Having lots of pairs of gloves and changing them regularly during the day is key to having a good winter experience. A pair of light gloves for the walk in which get changed for something warmer but still dextrous like ski gloves for climbing. Having two pairs of these and then some Dachstein mitts to wear on the walk out is a great combo.


Don’t underestimate the importance of having something to stop snow going down your boots. I like small “stop tous” style gaiters eg Rab Scree gaiters.

Boots & socks

Unlike European ice climbing, UK winter climbing normally involves a long walk in, so the most important thing about your boots is the fit. You will need to climb in them too but I tend to go towards more comfort and put up with a bit of heel lift when climbing. I usually use one pair of Smartwool socks and try to make sure my boots are a snug but comfortable fit.


All-round crampons will normally be OK for anything up to about grade V. The Petzl Vasak fit well on a large variety of boots and are a great all-rounder. For more technical climbing you might want something with vertical front points and a modular system means you can replace worn points. I like the Black Diamond Stinger and the Petzl Dart. The Stingers have anti-ball plates making them better all round.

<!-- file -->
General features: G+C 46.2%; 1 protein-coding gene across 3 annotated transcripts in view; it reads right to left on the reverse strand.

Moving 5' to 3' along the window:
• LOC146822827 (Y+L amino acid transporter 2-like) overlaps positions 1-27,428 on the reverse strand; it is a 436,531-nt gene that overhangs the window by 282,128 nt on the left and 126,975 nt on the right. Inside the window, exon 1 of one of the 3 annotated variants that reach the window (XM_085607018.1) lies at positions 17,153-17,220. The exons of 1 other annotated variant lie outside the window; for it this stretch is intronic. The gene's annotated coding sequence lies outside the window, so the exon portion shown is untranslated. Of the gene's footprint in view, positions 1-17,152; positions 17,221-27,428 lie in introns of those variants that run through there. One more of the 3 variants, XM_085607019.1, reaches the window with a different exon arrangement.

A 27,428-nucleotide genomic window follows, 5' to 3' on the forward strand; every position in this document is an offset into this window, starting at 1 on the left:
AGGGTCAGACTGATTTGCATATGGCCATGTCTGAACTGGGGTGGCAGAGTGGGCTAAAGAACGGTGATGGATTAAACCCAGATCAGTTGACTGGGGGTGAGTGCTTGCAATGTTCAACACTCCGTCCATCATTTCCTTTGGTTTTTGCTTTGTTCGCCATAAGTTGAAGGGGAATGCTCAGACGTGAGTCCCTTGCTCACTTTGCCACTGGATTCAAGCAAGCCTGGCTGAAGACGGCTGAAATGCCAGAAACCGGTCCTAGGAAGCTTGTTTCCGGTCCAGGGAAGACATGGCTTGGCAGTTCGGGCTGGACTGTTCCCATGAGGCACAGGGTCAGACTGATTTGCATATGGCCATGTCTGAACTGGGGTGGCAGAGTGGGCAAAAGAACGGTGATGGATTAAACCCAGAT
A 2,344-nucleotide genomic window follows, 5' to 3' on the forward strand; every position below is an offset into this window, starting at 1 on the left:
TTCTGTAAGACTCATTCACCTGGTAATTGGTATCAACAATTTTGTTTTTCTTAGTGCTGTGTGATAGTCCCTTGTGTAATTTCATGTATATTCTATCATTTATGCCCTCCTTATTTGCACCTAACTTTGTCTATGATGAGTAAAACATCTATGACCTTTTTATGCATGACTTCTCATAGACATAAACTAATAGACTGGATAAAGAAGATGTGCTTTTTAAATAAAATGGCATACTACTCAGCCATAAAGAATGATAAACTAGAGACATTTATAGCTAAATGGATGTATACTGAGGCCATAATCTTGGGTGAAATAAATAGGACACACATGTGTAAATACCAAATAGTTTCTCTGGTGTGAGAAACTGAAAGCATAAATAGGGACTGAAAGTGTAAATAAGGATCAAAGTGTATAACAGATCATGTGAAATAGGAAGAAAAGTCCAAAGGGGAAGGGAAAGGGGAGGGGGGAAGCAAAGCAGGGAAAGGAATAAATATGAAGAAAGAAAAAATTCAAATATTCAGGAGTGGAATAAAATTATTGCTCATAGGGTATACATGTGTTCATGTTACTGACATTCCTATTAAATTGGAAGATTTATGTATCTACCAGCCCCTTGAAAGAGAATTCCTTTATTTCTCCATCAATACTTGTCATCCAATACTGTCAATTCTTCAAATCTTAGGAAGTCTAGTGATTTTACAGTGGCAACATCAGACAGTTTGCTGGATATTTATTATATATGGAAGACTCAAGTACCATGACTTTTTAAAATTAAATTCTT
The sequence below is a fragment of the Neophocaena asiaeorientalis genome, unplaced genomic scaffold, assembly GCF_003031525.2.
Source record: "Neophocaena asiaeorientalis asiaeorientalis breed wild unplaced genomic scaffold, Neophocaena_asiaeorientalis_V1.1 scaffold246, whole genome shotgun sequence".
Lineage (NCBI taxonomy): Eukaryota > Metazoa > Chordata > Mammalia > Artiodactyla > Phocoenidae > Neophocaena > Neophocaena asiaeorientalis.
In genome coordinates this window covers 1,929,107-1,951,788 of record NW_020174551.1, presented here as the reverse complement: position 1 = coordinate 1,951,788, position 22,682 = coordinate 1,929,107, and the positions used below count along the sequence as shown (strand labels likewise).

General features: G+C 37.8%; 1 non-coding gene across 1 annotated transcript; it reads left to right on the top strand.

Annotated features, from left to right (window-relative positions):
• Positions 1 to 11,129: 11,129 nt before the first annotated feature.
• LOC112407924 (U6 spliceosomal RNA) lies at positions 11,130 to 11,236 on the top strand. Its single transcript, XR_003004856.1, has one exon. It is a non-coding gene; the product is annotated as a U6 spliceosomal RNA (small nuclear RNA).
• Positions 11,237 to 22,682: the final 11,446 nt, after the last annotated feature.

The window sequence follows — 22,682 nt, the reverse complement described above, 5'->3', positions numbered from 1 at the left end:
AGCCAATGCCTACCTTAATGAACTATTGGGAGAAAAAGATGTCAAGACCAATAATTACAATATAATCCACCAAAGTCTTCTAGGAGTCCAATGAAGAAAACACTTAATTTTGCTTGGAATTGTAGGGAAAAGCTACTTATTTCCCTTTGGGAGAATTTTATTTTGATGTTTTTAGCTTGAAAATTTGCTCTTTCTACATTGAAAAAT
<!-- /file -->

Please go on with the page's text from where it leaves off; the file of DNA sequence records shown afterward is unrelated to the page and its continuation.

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Ice axes

For mountaineering the Petzl Summit Evo is a great all rounder. My favourite for climbing is the Petzl Quark, but there are many other axes that do a good job. Look for replaceable picks and a hand rest to enable you to climb leashless. I prefer not to use leashes as I find they get in the way and make it difficult to change hands quickly. Our blog post, Top Tips For Choosing An Ice Axe, gives lots more useful info.